THRILLING HUMANE SCULPTURES
This is artistic work that you won’t be able to understand by just seeing a picture. Maybe you won’t be attracted to it at all, at first. Either way it will find a way to get to you when you meet with these humane sculptures in real life.
Berlinde de Bruyckere shows sculputures that have a vulnerable story, pain and death are revealed in the skin like wax figures. They are downhearted and fragile. I didn’t feel any urge to come closer at all. Repulsion and a certain anxiety took over. But the longer I stayed in one room with these creatures, the more I went from repulsion to nursing. To do so in 3 min. is quite strange… The red patches and ‘wounds’ give the impression of a tortured body that survived and therefor recalls a nursing feeling I guess. Some of De Bruyckere’s work also suggest associations with the religious symbolism. In one of the rooms there’s a pyre of stacked antlers, which -to me- looked like a abstract version of a crucified body.
What évery piece recalled was suffering. Wich is exactly what Berlinde de Bruyckere wants to point out. Every day we are being confronted with so many sorrow and grief through mass media, that it became a daily business to us. Making us totally cold-hearted about other people’s suffering. Are you touched when you watch the news? I’m pretty sure you don’t cry your eyes out… When we go to work everyday, concerning about our diner for that night, think about another human being -just like you- who is struggling, suffering maybe to just stay alive.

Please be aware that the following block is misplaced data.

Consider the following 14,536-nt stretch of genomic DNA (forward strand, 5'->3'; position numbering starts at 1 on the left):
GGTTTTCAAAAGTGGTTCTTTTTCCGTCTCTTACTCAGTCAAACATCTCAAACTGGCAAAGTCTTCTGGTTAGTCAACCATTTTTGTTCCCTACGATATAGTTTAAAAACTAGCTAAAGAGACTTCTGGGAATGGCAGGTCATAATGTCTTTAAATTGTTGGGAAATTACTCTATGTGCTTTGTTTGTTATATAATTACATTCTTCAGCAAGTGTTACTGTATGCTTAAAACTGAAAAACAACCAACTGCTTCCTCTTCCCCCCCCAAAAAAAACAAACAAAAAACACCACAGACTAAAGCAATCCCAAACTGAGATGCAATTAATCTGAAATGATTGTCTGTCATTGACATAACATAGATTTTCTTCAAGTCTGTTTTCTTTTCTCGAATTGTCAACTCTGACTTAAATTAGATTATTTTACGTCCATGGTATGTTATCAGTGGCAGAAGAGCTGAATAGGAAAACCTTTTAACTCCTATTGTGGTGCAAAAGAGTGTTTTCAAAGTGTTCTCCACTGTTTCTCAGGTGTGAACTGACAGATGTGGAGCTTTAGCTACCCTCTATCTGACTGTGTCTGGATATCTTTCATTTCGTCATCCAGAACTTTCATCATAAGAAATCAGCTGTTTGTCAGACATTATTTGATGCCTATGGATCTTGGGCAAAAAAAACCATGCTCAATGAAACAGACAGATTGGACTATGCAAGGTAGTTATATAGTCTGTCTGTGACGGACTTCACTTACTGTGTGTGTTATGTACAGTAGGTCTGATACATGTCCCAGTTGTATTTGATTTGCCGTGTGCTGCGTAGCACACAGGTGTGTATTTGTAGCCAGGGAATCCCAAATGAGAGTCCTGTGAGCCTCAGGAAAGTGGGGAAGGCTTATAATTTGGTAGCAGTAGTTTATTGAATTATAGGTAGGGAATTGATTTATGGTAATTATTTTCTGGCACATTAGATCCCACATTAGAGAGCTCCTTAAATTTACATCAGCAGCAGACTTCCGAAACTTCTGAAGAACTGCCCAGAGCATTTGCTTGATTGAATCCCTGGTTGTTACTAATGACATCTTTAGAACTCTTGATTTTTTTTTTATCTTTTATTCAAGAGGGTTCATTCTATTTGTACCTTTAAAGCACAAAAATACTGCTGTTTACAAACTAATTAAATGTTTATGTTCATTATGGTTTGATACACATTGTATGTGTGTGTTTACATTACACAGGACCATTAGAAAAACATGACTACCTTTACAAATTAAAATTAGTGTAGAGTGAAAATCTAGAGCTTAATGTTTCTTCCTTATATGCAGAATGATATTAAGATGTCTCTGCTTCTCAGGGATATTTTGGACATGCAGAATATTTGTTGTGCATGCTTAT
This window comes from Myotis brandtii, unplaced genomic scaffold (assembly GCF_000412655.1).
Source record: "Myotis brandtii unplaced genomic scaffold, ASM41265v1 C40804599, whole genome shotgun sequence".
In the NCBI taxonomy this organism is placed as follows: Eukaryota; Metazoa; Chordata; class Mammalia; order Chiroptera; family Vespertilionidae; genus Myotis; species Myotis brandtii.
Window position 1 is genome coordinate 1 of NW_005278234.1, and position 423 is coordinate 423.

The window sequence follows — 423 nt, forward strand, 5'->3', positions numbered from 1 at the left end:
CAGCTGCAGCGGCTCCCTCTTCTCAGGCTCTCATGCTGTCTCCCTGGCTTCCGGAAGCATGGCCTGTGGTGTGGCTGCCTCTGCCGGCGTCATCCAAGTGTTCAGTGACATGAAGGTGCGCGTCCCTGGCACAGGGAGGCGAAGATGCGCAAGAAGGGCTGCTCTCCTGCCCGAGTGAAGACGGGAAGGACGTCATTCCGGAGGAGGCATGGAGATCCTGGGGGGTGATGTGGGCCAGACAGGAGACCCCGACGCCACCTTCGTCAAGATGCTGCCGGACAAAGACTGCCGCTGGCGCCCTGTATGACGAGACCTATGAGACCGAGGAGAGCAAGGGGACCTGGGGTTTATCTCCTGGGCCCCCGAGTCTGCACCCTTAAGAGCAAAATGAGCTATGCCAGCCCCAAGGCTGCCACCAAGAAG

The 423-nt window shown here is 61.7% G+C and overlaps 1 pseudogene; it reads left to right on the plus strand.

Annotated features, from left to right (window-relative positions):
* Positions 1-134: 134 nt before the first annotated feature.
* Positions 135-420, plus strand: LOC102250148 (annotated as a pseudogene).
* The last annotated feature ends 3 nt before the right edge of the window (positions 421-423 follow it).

The Belgian artist constructs her sculptures of wax, resin, rope and worn leather or textile and strings together separate wax parts to create single bodies. Usually no faces are shown or even constructed at all – She is concerned solely with bodies; faces are concealed behind shocks of hair or cloths. Horses are also an important symbol in her oeuvre, used primarily as a metaphor to express profound human emotions surrounding death and mortality.
The exhibition of Berlinde de Bruyckere is on view in Gemeentemuseum Den Haag from 28th february – 31st may 2015